Software Time-to-Fix Plateaus as More Apps Tested

The average critical vulnerability took 202 days to fix over the past 12 months, a scarce improvement over 205 days from the prior year.

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Software companies and development teams are testing more software, resulting in the discovery of more vulnerabilities and a struggle among security teams and developers to get the issues fixed, new research shows.

NTT Application Security found that a smaller share of vulnerabilities discovered in the average application are being fixed. At the beginning of the year, for example, 54% of critical vulnerabilities found in the average application were remediated, but by the end of June that rate had shrunk to 48%. The trend held across all levels of vulnerability severity, NTT stated in the AppSec Stats Flash report.

While the rate has fallen, much of that is because companies have tested more applications, resulting in a recent surge of vulnerabilities, says Setu Kulkarni, vice president of strategy at NTT Application Security. The influx of vulnerabilities has resulted in a slightly improved average time-to-fix for critical vulnerabilities by three days, to an average of 202 days over the past 12 months, as a greater portion of issues are recent ones, especially for critical industries that have seen recent attacks, such as utilities.

"We expect to see a plateau in the Window of Exposure for utilities," he says. "After the recent high-profile attacks, we have seen a rise in the number of applications in the sector being tested, but mitigation and remediation have not caught up yet."

The report highlights that companies are still struggling to close critical vulnerabilities. Despite significant attacks — including the recent ransomware incident that spread through vulnerabilities in Kaseya's Virtual System Administrator (VSA) software — at least 60% of utilities, private management firms, and public agencies have applications that expose a serious vulnerability every day of the year. Not far behind, a variety of other industries — such as professional and technical services, wholesale trade, retail trade, manufacturing, education, and information services — have 57% or more applications vulnerable every day of the year. All told, NTT's monthly checkup of application security shows 10 industries have a majority of applications vulnerable year-round, a slight improvement over the previous month when 11 industries had a majority-vulnerable status.

Companies should address the issue by focusing on detecting vulnerabilities in production and being ready to respond to mitigate any issues discovered in legacy software, NTT Application Security says. At the same time, developers of new applications — so-called "greenfield" applications — should focus on integrating application security information into the development process.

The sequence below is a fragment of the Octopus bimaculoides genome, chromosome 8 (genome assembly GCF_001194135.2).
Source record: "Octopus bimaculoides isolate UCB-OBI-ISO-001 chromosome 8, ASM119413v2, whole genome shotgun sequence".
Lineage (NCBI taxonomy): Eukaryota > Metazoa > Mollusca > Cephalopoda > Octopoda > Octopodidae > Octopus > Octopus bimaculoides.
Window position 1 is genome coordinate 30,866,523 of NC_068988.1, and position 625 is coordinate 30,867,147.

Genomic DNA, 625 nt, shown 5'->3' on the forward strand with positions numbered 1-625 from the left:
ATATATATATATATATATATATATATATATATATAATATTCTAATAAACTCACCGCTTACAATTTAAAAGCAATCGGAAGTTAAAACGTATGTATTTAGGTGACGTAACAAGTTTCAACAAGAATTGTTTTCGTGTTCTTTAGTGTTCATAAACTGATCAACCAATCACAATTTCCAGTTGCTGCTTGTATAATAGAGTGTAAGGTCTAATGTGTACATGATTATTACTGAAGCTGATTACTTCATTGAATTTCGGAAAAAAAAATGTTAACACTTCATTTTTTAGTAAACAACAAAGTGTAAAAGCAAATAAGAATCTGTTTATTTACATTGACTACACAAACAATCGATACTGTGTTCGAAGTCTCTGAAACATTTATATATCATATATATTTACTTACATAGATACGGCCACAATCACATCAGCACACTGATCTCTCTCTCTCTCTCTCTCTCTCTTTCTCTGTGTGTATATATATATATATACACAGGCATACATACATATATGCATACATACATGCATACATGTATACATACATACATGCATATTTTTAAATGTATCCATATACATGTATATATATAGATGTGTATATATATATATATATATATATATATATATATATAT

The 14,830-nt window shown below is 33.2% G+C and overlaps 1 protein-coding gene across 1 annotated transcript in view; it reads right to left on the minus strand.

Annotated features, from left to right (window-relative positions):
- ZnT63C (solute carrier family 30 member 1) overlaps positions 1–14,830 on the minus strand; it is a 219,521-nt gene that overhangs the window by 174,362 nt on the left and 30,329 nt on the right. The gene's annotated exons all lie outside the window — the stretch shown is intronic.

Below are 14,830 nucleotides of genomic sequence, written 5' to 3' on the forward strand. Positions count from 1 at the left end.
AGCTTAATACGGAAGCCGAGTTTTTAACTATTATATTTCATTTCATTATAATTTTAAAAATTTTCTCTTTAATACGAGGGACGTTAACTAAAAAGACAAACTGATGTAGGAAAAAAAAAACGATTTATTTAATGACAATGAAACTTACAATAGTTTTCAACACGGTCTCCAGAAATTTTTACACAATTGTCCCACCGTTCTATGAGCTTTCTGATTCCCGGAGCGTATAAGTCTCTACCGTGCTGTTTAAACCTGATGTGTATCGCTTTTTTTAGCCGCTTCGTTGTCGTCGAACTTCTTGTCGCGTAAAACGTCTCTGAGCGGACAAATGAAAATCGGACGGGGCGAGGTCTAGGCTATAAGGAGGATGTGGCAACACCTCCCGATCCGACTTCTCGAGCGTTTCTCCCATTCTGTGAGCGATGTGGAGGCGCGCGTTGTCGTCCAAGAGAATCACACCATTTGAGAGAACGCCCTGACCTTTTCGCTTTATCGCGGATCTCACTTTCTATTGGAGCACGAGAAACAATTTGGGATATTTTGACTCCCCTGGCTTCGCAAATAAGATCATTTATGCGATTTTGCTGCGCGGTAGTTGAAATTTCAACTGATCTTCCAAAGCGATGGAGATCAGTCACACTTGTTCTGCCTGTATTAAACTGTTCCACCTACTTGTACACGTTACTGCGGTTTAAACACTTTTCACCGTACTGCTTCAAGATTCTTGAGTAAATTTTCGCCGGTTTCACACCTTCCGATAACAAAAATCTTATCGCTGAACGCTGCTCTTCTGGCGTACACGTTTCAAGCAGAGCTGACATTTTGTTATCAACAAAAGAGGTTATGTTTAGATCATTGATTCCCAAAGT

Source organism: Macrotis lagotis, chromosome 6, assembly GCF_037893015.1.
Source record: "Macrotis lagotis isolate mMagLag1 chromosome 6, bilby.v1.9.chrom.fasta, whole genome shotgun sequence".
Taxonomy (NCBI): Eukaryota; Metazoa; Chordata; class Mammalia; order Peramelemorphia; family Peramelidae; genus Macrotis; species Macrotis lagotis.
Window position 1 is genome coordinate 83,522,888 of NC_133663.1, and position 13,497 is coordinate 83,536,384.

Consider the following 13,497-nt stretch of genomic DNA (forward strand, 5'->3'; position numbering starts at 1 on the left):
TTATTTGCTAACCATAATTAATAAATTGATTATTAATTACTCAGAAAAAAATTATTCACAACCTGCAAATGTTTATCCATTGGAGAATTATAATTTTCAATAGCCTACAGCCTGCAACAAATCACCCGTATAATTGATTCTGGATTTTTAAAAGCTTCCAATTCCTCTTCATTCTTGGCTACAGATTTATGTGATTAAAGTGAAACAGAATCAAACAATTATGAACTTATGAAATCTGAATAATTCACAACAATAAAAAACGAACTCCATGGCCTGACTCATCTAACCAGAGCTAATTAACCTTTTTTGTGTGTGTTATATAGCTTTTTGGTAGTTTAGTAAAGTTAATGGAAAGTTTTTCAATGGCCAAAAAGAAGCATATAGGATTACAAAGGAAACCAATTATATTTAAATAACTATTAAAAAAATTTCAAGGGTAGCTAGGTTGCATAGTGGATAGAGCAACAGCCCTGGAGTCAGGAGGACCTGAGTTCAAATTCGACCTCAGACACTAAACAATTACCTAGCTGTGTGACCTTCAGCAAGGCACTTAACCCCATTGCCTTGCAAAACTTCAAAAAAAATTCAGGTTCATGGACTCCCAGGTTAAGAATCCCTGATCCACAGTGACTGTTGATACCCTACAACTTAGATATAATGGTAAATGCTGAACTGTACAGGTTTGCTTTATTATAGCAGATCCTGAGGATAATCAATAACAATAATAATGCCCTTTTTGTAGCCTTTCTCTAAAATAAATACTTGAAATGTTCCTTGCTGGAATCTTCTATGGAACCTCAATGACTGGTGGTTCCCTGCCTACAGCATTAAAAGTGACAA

"Focus[ing] on reducing the time-to-fix for critical and high-severity vulnerabilities is critical to improving the Window of Exposure and, consequently, the overall security posture of applications," the company states in the report.

A variety of strategies can affect the window of exposure and the time-to-fix. Large, monolithic codebases and a significant pre-existing collection of vulnerabilities can dramatically impact the time-to-fix, reducing the average time by 120 days, according to a 2019 study by application security firm Veracode. Applying both static and dynamic testing can reduce the time-to-fix by 24 days, the study found.

The same collection of five vulnerabilities continue to be common. Information leakage, insufficient session expiration, cross-site scripting, insufficient transport layer protection, and content spoofing topped the list of issues found by NTT's scans.

The persistence of those issues underscores that developers are not focused on eliminating the most pernicious vulnerabilities, says NTT Application Security's Kulkarni.

"The fact that the same five vulnerability types continue to feature in the top 5 most-likely vulnerabilities by class over the last six months sheds light on the fact that there is not enough targeted enablement amongst development and security staff to learn about and prioritize the fixing of these commonly found vulnerabilities," he says.

The time required to fix issues depends dramatically on industry, with the agriculture, forestry, fishing, and hunting sector requiring the most time-to-fix issues — 513 days, on average. Education, the second slowest industry in terms of time-to-fix, required 478 days.

Organizations, however, continued to prioritize the most severe vulnerabilities, with critical vulnerabilities fixed the fastest at an average of 203 days. High-severity issues required 246 days, while medium- and low-severity issues required 279 days and 366 days, respectively.

A company's cadence in testing vulnerabilities has some impact on the time-to-fix, but in most cases it is small, Kolkarni says.

"Most of the applications we test have periodic recurring testing enabled. In addition, when an issue is fixed, the developer or security engineer typically initiates a retest of that particular vulnerability," he says.

Increasing the cadence of security testing could speed remediation by 22 days, according to Veracode's study.

About the Author(s)

Robert Lemos, Contributing Writer

Veteran technology journalist of more than 20 years. Former research engineer. Written for more than two dozen publications, including CNET, Dark Reading, MIT's Technology Review, Popular Science, and Wired News. Five awards for journalism, including Best Deadline Journalism (Online) in 2003 for coverage of the Blaster worm. Crunches numbers on various trends using Python and R. Recent reports include analyses of the shortage in cybersecurity workers and annual vulnerability trends.

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